This month, Eleventh Circuit Judge J. L. Edmondson assumes senior status after a quarter century of valuable service. His decision leaves the bench with 13 vacancies in the 179 appeals court judgeships and the Eleventh Circuit with two in twelve. These openings, which comprise more than seven percent of the judgeships nationwide and 17 percent in the Eleventh Circuit erode the delivery of justice. Therefore, President Barack Obama must swiftly nominate, and the Senate promptly confirm, appellate judges, so that the vacancies will be filled systemwide and in the Eleventh Circuit.
The Violence Against Women Act (VAWA), consistently described by the media as “a piece of legislation that has always enjoyed bipartisan support,” is trapped in congressional stalemate. VAWA has the support of the states’ attorneys general, more than 1,000 nonprofit organizations, including organizations of medical professionals, the broadest possible range of faith groups, as well as criminal justice system personnel, so it would be a devastating shame if VAWA itself falls victim to the gridlocked politics that have killed so many other worthy bills.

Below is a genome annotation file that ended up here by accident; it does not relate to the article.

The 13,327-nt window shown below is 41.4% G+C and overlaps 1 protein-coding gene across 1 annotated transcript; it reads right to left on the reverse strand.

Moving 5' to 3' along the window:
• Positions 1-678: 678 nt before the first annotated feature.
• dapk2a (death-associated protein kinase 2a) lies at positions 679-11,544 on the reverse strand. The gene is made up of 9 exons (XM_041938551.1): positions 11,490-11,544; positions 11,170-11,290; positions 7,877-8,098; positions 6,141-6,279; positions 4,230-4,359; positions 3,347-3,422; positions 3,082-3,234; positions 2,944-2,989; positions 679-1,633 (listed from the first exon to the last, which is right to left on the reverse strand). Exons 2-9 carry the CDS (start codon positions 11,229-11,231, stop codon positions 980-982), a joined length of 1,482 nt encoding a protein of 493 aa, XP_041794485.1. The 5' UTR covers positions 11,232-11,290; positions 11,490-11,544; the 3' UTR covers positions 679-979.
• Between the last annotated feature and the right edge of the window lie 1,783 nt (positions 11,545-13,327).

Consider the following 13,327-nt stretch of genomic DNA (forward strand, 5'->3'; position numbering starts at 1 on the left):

If House Republicans are sincerely trying to obtain documents important to their “Operation Fast and Furious” investigation, rather than just provoking another partisan confrontation with a Democratic president, they are doing it all wrong.
Just two months after the government started accepting applications, next year’s highly skilled worker visas hit the numerical cap. No firm will be now able to apply to sponsor highly skilled foreign workers. Foreign high skilled workers neither “take” American jobs nor do they lower American wages. The low numerical cap, along with other regulations and visa fees, need to go, if the American economy is to grow.
The H-1B visa is a three year, employer-sponsored work visa, renewable one time, for highly skilled foreign workers. Only 85, 000 such visas are issued to annually to private firms.
Today the Senate Judiciary Antitrust Subcommittee is holding a hearing to air concerns about the proposed purchase of EMI’s recorded music business by Universal Music Group. Congress, regulators and industry analysts are increasingly questioning this merger, and rightly so: the potential impact on competition in the music distribution marketplace – particularly the development of Internet distribution channels – and the overall effect on consumer choices are portentous.